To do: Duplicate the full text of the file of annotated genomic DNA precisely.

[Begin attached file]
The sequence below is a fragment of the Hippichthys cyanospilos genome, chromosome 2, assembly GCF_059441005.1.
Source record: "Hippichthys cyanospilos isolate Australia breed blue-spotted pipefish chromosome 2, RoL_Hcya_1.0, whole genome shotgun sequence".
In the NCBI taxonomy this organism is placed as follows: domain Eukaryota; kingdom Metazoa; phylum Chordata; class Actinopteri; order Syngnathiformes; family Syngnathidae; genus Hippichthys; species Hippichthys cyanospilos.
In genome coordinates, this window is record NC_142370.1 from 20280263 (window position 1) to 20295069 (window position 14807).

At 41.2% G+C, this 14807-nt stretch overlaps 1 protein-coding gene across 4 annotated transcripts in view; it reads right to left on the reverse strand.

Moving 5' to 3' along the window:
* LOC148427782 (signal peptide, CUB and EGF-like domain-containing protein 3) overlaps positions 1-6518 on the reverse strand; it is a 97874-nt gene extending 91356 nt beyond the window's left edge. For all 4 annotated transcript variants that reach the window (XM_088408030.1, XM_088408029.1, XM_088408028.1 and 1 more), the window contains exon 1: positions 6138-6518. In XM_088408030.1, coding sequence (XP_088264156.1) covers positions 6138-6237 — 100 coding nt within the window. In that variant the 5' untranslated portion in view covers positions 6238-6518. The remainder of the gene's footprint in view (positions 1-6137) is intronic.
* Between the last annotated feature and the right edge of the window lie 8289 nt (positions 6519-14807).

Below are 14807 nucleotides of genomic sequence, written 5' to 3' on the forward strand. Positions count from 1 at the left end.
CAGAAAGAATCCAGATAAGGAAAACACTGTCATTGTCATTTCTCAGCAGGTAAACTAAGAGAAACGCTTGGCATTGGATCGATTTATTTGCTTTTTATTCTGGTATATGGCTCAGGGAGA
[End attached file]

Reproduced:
The sequence below is a fragment of the Hippichthys cyanospilos genome, chromosome 2, assembly GCF_059441005.1.
Source record: "Hippichthys cyanospilos isolate Australia breed blue-spotted pipefish chromosome 2, RoL_Hcya_1.0, whole genome shotgun sequence".
In the NCBI taxonomy this organism is placed as follows: domain Eukaryota; kingdom Metazoa; phylum Chordata; class Actinopteri; order Syngnathiformes; family Syngnathidae; genus Hippichthys; species Hippichthys cyanospilos.
In genome coordinates, this window is record NC_142370.1 from 20280263 (window position 1) to 20295069 (window position 14807).

At 41.2% G+C, this 14807-nt stretch overlaps 1 protein-coding gene across 4 annotated transcripts in view; it reads right to left on the reverse strand.

Moving 5' to 3' along the window:
* LOC148427782 (signal peptide, CUB and EGF-like domain-containing protein 3) overlaps positions 1-6518 on the reverse strand; it is a 97874-nt gene extending 91356 nt beyond the window's left edge. For all 4 annotated transcript variants that reach the window (XM_088408030.1, XM_088408029.1, XM_088408028.1 and 1 more), the window contains exon 1: positions 6138-6518. In XM_088408030.1, coding sequence (XP_088264156.1) covers positions 6138-6237 — 100 coding nt within the window. In that variant the 5' untranslated portion in view covers positions 6238-6518. The remainder of the gene's footprint in view (positions 1-6137) is intronic.
* Between the last annotated feature and the right edge of the window lie 8289 nt (positions 6519-14807).

Below are 14807 nucleotides of genomic sequence, written 5' to 3' on the forward strand. Positions count from 1 at the left end.
CAGAAAGAATCCAGATAAGGAAAACACTGTCATTGTCATTTCTCAGCAGGTAAACTAAGAGAAACGCTTGGCATTGGATCGATTTATTTGCTTTTTATTCTGGTATATGGCTCAGGGAGA